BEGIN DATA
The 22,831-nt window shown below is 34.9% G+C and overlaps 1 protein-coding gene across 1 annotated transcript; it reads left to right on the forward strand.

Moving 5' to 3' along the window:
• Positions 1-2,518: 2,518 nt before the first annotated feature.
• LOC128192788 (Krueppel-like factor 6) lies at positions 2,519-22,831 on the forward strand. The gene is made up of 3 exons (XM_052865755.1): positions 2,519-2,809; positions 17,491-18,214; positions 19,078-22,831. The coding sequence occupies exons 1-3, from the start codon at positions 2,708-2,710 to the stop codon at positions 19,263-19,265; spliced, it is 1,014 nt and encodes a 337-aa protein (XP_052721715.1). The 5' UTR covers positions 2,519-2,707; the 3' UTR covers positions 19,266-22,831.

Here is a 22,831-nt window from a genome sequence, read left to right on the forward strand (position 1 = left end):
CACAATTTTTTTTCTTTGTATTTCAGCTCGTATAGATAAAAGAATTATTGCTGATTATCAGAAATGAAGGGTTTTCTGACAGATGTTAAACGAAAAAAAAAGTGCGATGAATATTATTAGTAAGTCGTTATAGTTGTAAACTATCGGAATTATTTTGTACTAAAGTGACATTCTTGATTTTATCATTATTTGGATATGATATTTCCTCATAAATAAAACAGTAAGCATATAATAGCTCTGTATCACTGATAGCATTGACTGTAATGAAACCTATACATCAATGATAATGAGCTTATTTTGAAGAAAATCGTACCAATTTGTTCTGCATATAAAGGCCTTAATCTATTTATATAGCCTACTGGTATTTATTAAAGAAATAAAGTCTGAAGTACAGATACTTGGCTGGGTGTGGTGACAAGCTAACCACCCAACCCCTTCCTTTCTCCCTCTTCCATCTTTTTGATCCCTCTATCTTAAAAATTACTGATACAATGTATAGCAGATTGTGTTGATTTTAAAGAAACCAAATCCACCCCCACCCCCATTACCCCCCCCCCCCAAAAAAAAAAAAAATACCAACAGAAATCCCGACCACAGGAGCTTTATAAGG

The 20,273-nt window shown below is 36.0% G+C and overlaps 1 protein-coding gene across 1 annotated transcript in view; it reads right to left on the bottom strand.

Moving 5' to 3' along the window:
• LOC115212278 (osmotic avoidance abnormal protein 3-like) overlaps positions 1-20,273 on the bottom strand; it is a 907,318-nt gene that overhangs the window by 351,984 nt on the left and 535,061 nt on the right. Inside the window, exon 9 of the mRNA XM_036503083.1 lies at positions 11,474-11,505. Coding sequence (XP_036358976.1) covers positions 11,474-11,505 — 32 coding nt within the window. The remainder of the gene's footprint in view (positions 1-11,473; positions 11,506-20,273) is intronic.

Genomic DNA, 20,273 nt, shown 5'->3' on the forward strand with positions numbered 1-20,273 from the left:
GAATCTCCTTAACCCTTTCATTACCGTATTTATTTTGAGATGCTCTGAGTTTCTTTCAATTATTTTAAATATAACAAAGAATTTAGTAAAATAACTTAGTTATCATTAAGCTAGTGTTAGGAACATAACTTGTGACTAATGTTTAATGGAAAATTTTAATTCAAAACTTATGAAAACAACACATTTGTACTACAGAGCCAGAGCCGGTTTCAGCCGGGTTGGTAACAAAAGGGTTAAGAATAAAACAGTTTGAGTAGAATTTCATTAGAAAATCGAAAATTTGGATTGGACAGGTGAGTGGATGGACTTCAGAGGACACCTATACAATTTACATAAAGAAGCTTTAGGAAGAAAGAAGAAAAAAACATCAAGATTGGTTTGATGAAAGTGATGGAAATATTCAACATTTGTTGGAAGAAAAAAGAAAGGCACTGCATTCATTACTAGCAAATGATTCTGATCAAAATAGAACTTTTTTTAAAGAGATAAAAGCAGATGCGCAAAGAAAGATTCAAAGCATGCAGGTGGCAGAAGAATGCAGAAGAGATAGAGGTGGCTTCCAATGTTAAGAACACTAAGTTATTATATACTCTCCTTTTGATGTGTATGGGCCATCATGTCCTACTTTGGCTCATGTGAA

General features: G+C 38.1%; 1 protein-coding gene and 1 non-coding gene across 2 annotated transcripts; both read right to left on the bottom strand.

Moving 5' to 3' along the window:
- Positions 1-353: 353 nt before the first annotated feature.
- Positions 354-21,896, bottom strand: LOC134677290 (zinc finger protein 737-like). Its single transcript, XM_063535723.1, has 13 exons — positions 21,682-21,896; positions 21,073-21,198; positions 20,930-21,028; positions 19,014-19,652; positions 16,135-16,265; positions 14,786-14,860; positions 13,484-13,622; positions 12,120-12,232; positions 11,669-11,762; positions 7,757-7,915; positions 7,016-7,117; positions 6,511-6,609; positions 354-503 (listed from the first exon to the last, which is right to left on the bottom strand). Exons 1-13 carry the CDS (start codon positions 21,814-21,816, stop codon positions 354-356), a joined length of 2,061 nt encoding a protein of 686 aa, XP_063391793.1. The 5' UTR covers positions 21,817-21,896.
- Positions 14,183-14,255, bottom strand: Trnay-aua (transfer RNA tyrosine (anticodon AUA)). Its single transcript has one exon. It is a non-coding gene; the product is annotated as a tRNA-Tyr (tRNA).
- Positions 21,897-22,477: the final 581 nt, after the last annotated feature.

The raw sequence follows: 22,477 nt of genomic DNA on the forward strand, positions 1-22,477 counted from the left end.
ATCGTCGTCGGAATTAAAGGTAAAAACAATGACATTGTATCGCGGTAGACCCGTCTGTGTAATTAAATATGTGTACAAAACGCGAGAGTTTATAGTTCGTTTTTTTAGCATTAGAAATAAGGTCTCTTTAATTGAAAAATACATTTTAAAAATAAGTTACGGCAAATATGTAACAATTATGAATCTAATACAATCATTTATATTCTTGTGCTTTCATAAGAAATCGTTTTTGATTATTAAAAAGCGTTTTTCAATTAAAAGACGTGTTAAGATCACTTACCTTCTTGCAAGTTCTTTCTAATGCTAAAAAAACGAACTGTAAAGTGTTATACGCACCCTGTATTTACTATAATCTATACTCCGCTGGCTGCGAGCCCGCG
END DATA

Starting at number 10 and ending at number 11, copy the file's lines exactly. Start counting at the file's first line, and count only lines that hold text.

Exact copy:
Genomic DNA, 20,273 nt, shown 5'->3' on the forward strand with positions numbered 1-20,273 from the left:
GAATCTCCTTAACCCTTTCATTACCGTATTTATTTTGAGATGCTCTGAGTTTCTTTCAATTATTTTAAATATAACAAAGAATTTAGTAAAATAACTTAGTTATCATTAAGCTAGTGTTAGGAACATAACTTGTGACTAATGTTTAATGGAAAATTTTAATTCAAAACTTATGAAAACAACACATTTGTACTACAGAGCCAGAGCCGGTTTCAGCCGGGTTGGTAACAAAAGGGTTAAGAATAAAACAGTTTGAGTAGAATTTCATTAGAAAATCGAAAATTTGGATTGGACAGGTGAGTGGATGGACTTCAGAGGACACCTATACAATTTACATAAAGAAGCTTTAGGAAGAAAGAAGAAAAAAACATCAAGATTGGTTTGATGAAAGTGATGGAAATATTCAACATTTGTTGGAAGAAAAAAGAAAGGCACTGCATTCATTACTAGCAAATGATTCTGATCAAAATAGAACTTTTTTTAAAGAGATAAAAGCAGATGCGCAAAGAAAGATTCAAAGCATGCAGGTGGCAGAAGAATGCAGAAGAGATAGAGGTGGCTTCCAATGTTAAGAACACTAAGTTATTATATACTCTCCTTTTGATGTGTATGGGCCATCATGTCCTACTTTGGCTCATGTGAA